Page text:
Save Interest & Build Equity in Your Home

Pay down your mortgage“It’s amazing how much you can save in interest is you pay just a little extra each month on your mortgage.  There are several ways to do this…adding $’s to each payment, or paying bi-weekly instead of monthly are just two examples.  Check this out for more details that may help you.”

Denise Buck & Ed Johnson – DC Metro Realty Team


If you invest in a savings account, you’ll make less than 1% and would have to pay income tax on the earnings. On the other hand, contribute something extra to your house payment and you’ll earn at the mortgage interest rate which is certain to be more than you are earning in the bank.

Making additional principal contributions on your mortgage will save interest, build equity and shorten the term. An extra $100 a month in the example shown will save thousands in interest and shorten the term of the mortgage as well.

equity accelerator.png

Reducing your cost of housing is another way to improve the investment in your home. Becoming debt free is a worthy goal that is achieved with discipline and good decisions. Suggestions like this are part of my commitment to help people be better homeowners when they buy, sell and all the years in between.

Check out what would happen if you were to make additional payments on your mortgage.

Enjoy Your Improvements and Profit by Them

Home Improvement $$“One of the things our clients usually ask about is how they can improve the value of their home.  Different projects have different returns.  Some add value, while others maintain. Want to know more?  Check out this article below for a few quick tips.”


Denise Buck & Ed Johnson – DC Metro Realty Team

Homeowners can raise the basis or cost in their home by money spent on capital improvements. The benefit is that it will lower their gain and may save them taxes when they sell their home.

Improvements must add value to your home, prolong its useful life or adapt it to new uses. Repairs are routine in nature to maintain the value and keep the property in an ordinary, operating condition.

Additions of decks, pools, fences and landscaping add value to a home as well as new floor covering, counter-tops and other updates. Replacing a roof, appliances or heating and cooling systems would be considered to extend the useful life of the home. Completing an unfinished basement or converting a garage to living space are common examples of adapting a portion of the home to a new use.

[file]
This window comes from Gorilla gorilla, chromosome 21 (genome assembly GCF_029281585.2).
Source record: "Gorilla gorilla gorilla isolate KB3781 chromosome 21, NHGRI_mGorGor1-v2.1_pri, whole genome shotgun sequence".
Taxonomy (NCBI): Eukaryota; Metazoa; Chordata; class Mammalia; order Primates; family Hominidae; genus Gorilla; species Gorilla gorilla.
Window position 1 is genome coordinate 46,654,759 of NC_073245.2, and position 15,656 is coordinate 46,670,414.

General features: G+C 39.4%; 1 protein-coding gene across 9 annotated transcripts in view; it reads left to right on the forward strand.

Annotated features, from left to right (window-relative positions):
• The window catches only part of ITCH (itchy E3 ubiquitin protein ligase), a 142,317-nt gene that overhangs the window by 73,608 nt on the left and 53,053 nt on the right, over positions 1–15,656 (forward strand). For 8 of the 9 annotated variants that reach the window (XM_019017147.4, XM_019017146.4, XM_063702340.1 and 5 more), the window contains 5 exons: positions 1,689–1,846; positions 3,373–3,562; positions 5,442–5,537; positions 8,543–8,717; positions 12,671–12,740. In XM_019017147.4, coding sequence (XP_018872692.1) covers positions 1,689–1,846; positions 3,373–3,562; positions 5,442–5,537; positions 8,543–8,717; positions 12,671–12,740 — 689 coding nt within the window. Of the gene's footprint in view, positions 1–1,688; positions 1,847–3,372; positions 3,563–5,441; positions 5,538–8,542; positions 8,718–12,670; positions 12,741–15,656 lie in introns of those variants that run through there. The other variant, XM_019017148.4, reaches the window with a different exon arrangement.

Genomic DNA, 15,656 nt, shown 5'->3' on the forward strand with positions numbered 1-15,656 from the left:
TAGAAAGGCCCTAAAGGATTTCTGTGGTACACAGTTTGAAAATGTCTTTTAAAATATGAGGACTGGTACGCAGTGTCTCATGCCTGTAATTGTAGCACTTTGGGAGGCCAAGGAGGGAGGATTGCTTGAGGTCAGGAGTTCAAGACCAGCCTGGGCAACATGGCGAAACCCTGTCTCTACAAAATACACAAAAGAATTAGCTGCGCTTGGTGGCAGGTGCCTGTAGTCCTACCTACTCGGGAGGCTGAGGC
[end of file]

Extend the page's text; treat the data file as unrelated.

Other items that can raise the basis in your home are special assessments for local improvements like sidewalks or curbs and money spent to restore damage from casualty losses not covered by insurance.

Here’s a simple idea that could save you money years from now.

Every time you spend money on your home other than the house payment and the utilities, put the receipt or canceled check in an envelope labeled “Home Improvements.” Regardless of whether you know if the money would be classified as maintenance or improvements, the receipt or cancelled check goes in the envelope.

Years from now, when you’ve sold your home and you need to report the gain on the property, you or your accountant can go through the envelope and determine which of the expenditures will be adjustments to your basis.

Some people disregard this idea because of the generous exclusion allowed on principal residences. At the unknown point in the future when you sell your home, circumstances may have changed and the proof of these expenditures will be valuable. The tax laws could lower the exclusion amount or eliminate it altogether. Your marital status may change because of death or divorce. The market value of your home may skyrocket.

Since the future is unknown, it is better to keep track of the improvements as they are made and how much is spent on them. Download an Improvement Register and examples or read more in Publication 523 on Increases to Basis.

What to Know about Home Appraisals

Home Apprasails“Whether buying, selling or refinancing, when you use a mortgage, a home appraisal will usually play a major role in in the transaction.  You’ll want to understand how the appraisal process works and how an appraiser determines a home’s value.”

Denise Buck & Ed Johnson – Dc Metro Realty Team

What Is a Home Appraisal?
An appraisal is an unbiased professional opinion of a home’s value.  Appraisals are almost always used in purchase and sale transactions and commonly used in refinance transactions.  In a purchase and sale transaction, an appraisal is used to determine whether the home’s contract price is appropriate given the home’s condition, location and features.  In a refinance, it assures the lender that it isn’t handing the borrower more money than the home is worth.